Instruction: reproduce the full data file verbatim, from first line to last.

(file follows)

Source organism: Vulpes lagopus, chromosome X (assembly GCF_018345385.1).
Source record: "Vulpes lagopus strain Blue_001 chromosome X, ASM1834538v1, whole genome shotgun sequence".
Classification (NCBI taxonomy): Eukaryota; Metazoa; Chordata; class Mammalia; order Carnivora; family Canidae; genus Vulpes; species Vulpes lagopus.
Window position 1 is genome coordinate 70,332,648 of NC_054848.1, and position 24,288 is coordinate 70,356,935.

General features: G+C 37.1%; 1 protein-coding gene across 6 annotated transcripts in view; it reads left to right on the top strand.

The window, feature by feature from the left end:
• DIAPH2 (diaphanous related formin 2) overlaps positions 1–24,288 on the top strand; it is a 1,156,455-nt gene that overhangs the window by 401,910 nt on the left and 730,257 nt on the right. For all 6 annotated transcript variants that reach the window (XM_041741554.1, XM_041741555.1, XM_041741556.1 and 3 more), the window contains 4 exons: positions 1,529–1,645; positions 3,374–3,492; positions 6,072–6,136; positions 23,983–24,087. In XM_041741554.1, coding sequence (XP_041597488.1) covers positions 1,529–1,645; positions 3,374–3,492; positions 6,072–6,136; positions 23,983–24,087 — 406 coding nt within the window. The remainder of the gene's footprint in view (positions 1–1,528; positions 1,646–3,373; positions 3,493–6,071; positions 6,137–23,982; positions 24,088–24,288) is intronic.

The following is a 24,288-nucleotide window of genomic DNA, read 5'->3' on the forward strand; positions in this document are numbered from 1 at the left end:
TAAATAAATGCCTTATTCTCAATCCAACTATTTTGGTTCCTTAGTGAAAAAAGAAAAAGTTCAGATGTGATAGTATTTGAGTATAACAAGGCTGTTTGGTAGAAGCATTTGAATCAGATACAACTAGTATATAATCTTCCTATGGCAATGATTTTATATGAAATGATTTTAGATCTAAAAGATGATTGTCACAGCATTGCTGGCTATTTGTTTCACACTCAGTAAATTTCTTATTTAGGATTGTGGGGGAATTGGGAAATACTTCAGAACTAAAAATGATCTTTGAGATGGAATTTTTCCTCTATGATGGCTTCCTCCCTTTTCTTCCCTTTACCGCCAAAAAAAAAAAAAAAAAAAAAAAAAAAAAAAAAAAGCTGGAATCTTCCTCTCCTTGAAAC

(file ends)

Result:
Source organism: Vulpes lagopus, chromosome X (assembly GCF_018345385.1).
Source record: "Vulpes lagopus strain Blue_001 chromosome X, ASM1834538v1, whole genome shotgun sequence".
Classification (NCBI taxonomy): Eukaryota; Metazoa; Chordata; class Mammalia; order Carnivora; family Canidae; genus Vulpes; species Vulpes lagopus.
Window position 1 is genome coordinate 70,332,648 of NC_054848.1, and position 24,288 is coordinate 70,356,935.

General features: G+C 37.1%; 1 protein-coding gene across 6 annotated transcripts in view; it reads left to right on the top strand.

The window, feature by feature from the left end:
• DIAPH2 (diaphanous related formin 2) overlaps positions 1–24,288 on the top strand; it is a 1,156,455-nt gene that overhangs the window by 401,910 nt on the left and 730,257 nt on the right. For all 6 annotated transcript variants that reach the window (XM_041741554.1, XM_041741555.1, XM_041741556.1 and 3 more), the window contains 4 exons: positions 1,529–1,645; positions 3,374–3,492; positions 6,072–6,136; positions 23,983–24,087. In XM_041741554.1, coding sequence (XP_041597488.1) covers positions 1,529–1,645; positions 3,374–3,492; positions 6,072–6,136; positions 23,983–24,087 — 406 coding nt within the window. The remainder of the gene's footprint in view (positions 1–1,528; positions 1,646–3,373; positions 3,493–6,071; positions 6,137–23,982; positions 24,088–24,288) is intronic.

The following is a 24,288-nucleotide window of genomic DNA, read 5'->3' on the forward strand; positions in this document are numbered from 1 at the left end:
TAAATAAATGCCTTATTCTCAATCCAACTATTTTGGTTCCTTAGTGAAAAAAGAAAAAGTTCAGATGTGATAGTATTTGAGTATAACAAGGCTGTTTGGTAGAAGCATTTGAATCAGATACAACTAGTATATAATCTTCCTATGGCAATGATTTTATATGAAATGATTTTAGATCTAAAAGATGATTGTCACAGCATTGCTGGCTATTTGTTTCACACTCAGTAAATTTCTTATTTAGGATTGTGGGGGAATTGGGAAATACTTCAGAACTAAAAATGATCTTTGAGATGGAATTTTTCCTCTATGATGGCTTCCTCCCTTTTCTTCCCTTTACCGCCAAAAAAAAAAAAAAAAAAAAAAAAAAAAAAAAAAAGCTGGAATCTTCCTCTCCTTGAAAC